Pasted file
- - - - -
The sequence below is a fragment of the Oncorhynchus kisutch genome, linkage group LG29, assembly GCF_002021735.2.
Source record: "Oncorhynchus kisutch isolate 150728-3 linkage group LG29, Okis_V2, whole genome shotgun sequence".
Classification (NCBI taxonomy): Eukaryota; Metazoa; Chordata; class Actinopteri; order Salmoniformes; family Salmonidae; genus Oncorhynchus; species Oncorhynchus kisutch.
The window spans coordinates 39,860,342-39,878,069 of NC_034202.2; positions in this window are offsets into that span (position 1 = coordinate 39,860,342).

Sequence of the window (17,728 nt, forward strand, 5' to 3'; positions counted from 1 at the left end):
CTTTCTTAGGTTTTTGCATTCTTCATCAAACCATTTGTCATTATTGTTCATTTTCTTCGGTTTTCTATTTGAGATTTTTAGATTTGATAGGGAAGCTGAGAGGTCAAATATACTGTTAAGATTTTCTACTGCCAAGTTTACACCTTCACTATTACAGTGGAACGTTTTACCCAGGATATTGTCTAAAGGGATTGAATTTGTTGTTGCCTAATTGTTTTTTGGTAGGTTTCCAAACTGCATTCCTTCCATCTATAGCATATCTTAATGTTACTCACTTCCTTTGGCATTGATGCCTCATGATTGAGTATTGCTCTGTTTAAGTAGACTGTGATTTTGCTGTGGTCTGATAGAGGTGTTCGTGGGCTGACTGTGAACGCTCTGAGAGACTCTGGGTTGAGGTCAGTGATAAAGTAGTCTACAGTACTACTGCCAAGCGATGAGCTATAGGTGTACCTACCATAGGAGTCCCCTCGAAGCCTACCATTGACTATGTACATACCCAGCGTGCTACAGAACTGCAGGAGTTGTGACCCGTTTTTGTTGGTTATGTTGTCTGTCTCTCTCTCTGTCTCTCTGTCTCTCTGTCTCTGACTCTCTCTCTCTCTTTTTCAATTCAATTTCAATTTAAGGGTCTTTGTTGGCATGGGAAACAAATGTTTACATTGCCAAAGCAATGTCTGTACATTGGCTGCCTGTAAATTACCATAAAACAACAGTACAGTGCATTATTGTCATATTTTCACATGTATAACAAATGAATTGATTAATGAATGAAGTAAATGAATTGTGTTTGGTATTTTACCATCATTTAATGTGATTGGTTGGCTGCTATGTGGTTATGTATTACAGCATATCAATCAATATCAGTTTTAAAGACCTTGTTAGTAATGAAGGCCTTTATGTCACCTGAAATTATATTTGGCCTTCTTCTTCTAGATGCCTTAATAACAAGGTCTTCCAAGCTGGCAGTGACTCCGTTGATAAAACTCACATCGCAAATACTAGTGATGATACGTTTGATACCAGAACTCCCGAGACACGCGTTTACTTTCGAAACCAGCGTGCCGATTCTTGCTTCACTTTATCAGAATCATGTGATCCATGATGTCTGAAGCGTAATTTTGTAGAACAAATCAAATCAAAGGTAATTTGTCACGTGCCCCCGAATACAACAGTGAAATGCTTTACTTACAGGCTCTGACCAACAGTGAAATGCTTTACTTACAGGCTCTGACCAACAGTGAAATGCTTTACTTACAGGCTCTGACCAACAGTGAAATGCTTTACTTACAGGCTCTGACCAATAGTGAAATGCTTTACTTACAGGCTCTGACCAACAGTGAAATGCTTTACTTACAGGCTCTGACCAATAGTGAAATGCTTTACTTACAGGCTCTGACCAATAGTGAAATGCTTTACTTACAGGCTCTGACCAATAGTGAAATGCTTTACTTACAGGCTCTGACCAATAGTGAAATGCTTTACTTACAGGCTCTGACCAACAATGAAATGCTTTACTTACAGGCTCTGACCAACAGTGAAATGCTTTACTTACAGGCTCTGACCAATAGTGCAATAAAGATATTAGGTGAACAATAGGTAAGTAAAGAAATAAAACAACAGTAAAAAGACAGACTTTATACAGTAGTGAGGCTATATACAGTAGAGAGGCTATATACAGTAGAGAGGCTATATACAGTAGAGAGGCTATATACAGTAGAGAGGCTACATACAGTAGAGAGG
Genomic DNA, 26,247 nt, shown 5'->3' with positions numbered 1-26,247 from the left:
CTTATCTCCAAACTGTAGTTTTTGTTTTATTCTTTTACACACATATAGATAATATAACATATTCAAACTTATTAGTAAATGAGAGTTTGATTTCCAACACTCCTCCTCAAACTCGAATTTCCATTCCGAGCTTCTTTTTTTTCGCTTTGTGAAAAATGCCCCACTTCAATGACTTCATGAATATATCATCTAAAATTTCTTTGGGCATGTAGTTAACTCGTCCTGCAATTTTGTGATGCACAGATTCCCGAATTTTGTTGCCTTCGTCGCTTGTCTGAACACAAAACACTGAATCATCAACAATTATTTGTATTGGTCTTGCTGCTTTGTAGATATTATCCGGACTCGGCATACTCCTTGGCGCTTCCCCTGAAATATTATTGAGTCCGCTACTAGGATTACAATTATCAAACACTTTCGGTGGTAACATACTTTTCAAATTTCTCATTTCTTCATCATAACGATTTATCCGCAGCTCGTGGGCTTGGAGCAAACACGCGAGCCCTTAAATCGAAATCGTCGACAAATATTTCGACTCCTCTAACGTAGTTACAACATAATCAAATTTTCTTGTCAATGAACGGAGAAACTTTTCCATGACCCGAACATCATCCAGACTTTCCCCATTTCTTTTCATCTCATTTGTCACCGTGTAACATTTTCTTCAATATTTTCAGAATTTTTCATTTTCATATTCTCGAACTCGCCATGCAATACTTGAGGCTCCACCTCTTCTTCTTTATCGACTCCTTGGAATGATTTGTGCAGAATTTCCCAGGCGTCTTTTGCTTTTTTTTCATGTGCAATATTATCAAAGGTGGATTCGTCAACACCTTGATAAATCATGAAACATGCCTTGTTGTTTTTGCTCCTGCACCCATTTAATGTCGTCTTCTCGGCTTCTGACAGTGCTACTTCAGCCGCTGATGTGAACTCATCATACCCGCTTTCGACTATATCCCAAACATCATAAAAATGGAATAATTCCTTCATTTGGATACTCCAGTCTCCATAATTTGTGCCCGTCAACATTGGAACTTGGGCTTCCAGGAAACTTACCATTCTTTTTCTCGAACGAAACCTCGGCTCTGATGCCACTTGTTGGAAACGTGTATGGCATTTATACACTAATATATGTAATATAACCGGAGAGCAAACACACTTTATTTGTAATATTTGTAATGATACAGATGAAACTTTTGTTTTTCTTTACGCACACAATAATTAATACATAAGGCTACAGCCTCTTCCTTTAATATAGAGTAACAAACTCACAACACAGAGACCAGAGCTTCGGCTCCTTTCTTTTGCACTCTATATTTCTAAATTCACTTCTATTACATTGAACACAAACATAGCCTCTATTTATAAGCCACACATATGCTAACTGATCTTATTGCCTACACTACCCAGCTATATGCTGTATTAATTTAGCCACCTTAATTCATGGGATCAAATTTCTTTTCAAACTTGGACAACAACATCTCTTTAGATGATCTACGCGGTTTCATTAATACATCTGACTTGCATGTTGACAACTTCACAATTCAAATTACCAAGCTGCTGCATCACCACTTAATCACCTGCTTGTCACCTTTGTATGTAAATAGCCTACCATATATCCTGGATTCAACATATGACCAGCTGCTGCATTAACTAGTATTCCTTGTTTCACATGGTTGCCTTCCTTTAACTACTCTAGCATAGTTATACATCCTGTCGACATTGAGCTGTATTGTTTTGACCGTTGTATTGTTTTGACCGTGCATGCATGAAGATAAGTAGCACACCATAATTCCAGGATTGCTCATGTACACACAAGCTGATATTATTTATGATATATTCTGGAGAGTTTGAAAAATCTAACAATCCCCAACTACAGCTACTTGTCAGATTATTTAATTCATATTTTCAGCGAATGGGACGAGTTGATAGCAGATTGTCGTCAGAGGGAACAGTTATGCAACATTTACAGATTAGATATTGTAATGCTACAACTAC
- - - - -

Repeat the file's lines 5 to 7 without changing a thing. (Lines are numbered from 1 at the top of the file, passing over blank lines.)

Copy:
Sequence of the window (17,728 nt, forward strand, 5' to 3'; positions counted from 1 at the left end):
CTTTCTTAGGTTTTTGCATTCTTCATCAAACCATTTGTCATTATTGTTCATTTTCTTCGGTTTTCTATTTGAGATTTTTAGATTTGATAGGGAAGCTGAGAGGTCAAATATACTGTTAAGATTTTCTACTGCCAAGTTTACACCTTCACTATTACAGTGGAACGTTTTACCCAGGATATTGTCTAAAGGGATTGAATTTGTTGTTGCCTAATTGTTTTTTGGTAGGTTTCCAAACTGCATTCCTTCCATCTATAGCATATCTTAATGTTACTCACTTCCTTTGGCATTGATGCCTCATGATTGAGTATTGCTCTGTTTAAGTAGACTGTGATTTTGCTGTGGTCTGATAGAGGTGTTCGTGGGCTGACTGTGAACGCTCTGAGAGACTCTGGGTTGAGGTCAGTGATAAAGTAGTCTACAGTACTACTGCCAAGCGATGAGCTATAGGTGTACCTACCATAGGAGTCCCCTCGAAGCCTACCATTGACTATGTACATACCCAGCGTGCTACAGAACTGCAGGAGTTGTGACCCGTTTTTGTTGGTTATGTTGTCTGTCTCTCTCTCTGTCTCTCTGTCTCTCTGTCTCTGACTCTCTCTCTCTCTTTTTCAATTCAATTTCAATTTAAGGGTCTTTGTTGGCATGGGAAACAAATGTTTACATTGCCAAAGCAATGTCTGTACATTGGCTGCCTGTAAATTACCATAAAACAACAGTACAGTGCATTATTGTCATATTTTCACATGTATAACAAATGAATTGATTAATGAATGAAGTAAATGAATTGTGTTTGGTATTTTACCATCATTTAATGTGATTGGTTGGCTGCTATGTGGTTATGTATTACAGCATATCAATCAATATCAGTTTTAAAGACCTTGTTAGTAATGAAGGCCTTTATGTCACCTGAAATTATATTTGGCCTTCTTCTTCTAGATGCCTTAATAACAAGGTCTTCCAAGCTGGCAGTGACTCCGTTGATAAAACTCACATCGCAAATACTAGTGATGATACGTTTGATACCAGAACTCCCGAGACACGCGTTTACTTTCGAAACCAGCGTGCCGATTCTTGCTTCACTTTATCAGAATCATGTGATCCATGATGTCTGAAGCGTAATTTTGTAGAACAAATCAAATCAAAGGTAATTTGTCACGTGCCCCCGAATACAACAGTGAAATGCTTTACTTACAGGCTCTGACCAACAGTGAAATGCTTTACTTACAGGCTCTGACCAACAGTGAAATGCTTTACTTACAGGCTCTGACCAACAGTGAAATGCTTTACTTACAGGCTCTGACCAATAGTGAAATGCTTTACTTACAGGCTCTGACCAACAGTGAAATGCTTTACTTACAGGCTCTGACCAATAGTGAAATGCTTTACTTACAGGCTCTGACCAATAGTGAAATGCTTTACTTACAGGCTCTGACCAATAGTGAAATGCTTTACTTACAGGCTCTGACCAATAGTGAAATGCTTTACTTACAGGCTCTGACCAACAATGAAATGCTTTACTTACAGGCTCTGACCAACAGTGAAATGCTTTACTTACAGGCTCTGACCAATAGTGCAATAAAGATATTAGGTGAACAATAGGTAAGTAAAGAAATAAAACAACAGTAAAAAGACAGACTTTATACAGTAGTGAGGCTATATACAGTAGAGAGGCTATATACAGTAGAGAGGCTATATACAGTAGAGAGGCTATATACAGTAGAGAGGCTACATACAGTAGAGAGG
Genomic DNA, 26,247 nt, shown 5'->3' with positions numbered 1-26,247 from the left: